USA Apple Computer Apple IIc Plus 65C02 1988 Monitor,TV floppy disk drive Apple Portable, but not integrated like a modern laptop [citation needed]
USA Apple Computer Apple II Plus 6502 1979 Monitor,TV floppy disk drive Apple [citation needed]
USA Apple Computer Apple IIgs 65C816 1986 Monitor,TV floppy disk, optional hard drive Apple [citation needed]
UK Apricot Computers/Applied Computer Technology Apricot F1 8088 1984 Monitor floppy disk MS-DOS Ran MS-DOS but not IBM compatible; several descendant models [2]
Netherlands Aster Computers CT-80 Z80 1980 Monitor floppy disk TRS-80 [citation needed]
USA Atari Atari 400, 600, 800, XL, and XE 6502, -- late 400/800s and XL/XEs use a 6502C variant called "Sally" 1979–1985 TV Cassette, optional floppy disk,cartridge ANTIC+CTIA/GTIA custom LSI Also used as cartridge video game consoles [2]
USA Atari Atari ST 68000 1985 Monitor Floppy disk, optional hard disk Custom LSI Several related models [3]
USA Atari Atari TT 68030 1990 Monitor Floppy disk, hard disk Custom LSI Several related models
USA Bally Consumer Products Bally Brain video game/home computer Z80 1979 TV Cassette, cartridge A video game console with programmability [4]
USA Bally Consumer Products Bally Astrocade Z80 1977 TV Cassette,cartridge A video game console with programmability, several models and revisions [citation needed]
Romania Brasov Computer CoBra Z80 1986 Monitor Cassette, diskette ZX Spectrum CP/M [5]
UK Camputers Lynx Z80 1983 Monitor Cassette 6845 Several related models [citation needed]
Various Various manufacturers List of MSX compatible computers Z80 1983 TV Cassette,optional floppy,cartridge TMS 9918 MSX standard [citation needed]
USA Coleco Coleco Adam Z80 1983 Monitor, TV Cassette (custom built-in), optional floppies TMS9928A Apple-flavored BASIC, but otherwise one of a kind [2]
Japan Sord Computer Corporation CGL Home Computers Sord M5 CGL M5 Z80 1982 TV Cassette, optional floppy disk [citation needed]
USA Commodore PET 6502 1977 Built-in monochrome monitor Cassette Several 6502 descendants, more or less compatible [citation needed]
USA Commodore VIC-20 6502 1980 TV Optional cassette, optional floppy, cartridge VIC custom LSI PET-style BASIC, extended [1]
USA Commodore Commodore 64 6510 1982 TV Optional cassette, optional floppy, cartridge VIC II custom LSI Optional dual processor in cartridge could run CP/M plus version 3.0 [2]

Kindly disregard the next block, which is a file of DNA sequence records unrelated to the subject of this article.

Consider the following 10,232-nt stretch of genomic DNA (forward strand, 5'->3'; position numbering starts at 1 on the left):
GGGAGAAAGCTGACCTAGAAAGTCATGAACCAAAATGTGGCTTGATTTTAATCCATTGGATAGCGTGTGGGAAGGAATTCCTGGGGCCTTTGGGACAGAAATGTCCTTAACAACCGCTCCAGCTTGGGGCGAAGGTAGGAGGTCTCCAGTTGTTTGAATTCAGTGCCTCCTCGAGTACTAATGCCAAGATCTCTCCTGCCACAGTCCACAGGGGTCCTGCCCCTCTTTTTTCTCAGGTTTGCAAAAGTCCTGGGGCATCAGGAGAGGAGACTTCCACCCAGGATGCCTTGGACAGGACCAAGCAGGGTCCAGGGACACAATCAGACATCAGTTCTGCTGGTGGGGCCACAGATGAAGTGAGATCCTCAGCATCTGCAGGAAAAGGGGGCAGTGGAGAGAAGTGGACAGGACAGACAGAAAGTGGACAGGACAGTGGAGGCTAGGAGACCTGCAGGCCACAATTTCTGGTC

USA Commodore Commodore Executive 64 6510 1982 Built-in color monitor Built-in floppy, optional cassette, cartridge VIC II custom LSI Portable with keyboard that attached to cover monitor and disk drive [2]
USA Commodore MAX Machine 6510 1982 TV Optional cassette, cartridge VIC II custom LSI [citation needed]
USA Commodore Commodore 16 and 116 8501 (6502) 1984 TV Optional cassette, optional floppy, cartridge TED custom LSI [2]
USA Commodore Plus/4 8501 (6502) 1984 TV Optional cassette, optional floppy, cartridge TED custom LSI [2]
USA Commodore Commodore 128 8502(6502)/ Z80 1985 TV Optional cassette, optional 5.25" floppy, Optional 3.5" floppy, cartridge VIC II and MOS 8563 custom LSI C64 compatibility mode Dual processor could run CP/M plus version 3.0 [citation needed]
USA Commodore Amiga 68000 (family) 1985 Monitor, composite video Diskette, optional hard drive Custom LSI Several models with 680X0 family processors [6]
Hong Kong Comx World Operations Comx-35 RCA CDP 1802 1983 TV Cassette, optional floppy disk CDP 1879 [citation needed]
Belgium Data Applications International DAI Personal Computer Intel 8080 1980 TV Cassette, optional floppy disk Programmable Graphics Generator custom LSI [citation needed]
Hong Kong Vtech VTech Laser 200 Z80 1985 TV Cassette, optional floppy disk 6847 Also sold by Dick Smith (retailer)s VZ200 and by others under other names [citation needed]
Hong Kong EACA Video Genie family Z80 1980–1982 TV Cassette, optional floppy disk TRS 80 Model 1 (mostly) Rebadged and sold by others, see article [citation needed]
Hong Kong EACA Colour Genie Z80 1983 TV Cassette, optional floppy disk,cartridge 6845 TRS 80 Model 1 (mostly) Rebadged and sold by others, see article [citation needed]
Hong Kong Rabbit Rabbit RX83 Z80 1983 TV Cassette 6847 Rebadged and sold by others, see article
Czechoslovakia Didaktik Alpha, Beta Z80 1986 TV Cassette, optional floppy disk [citation needed]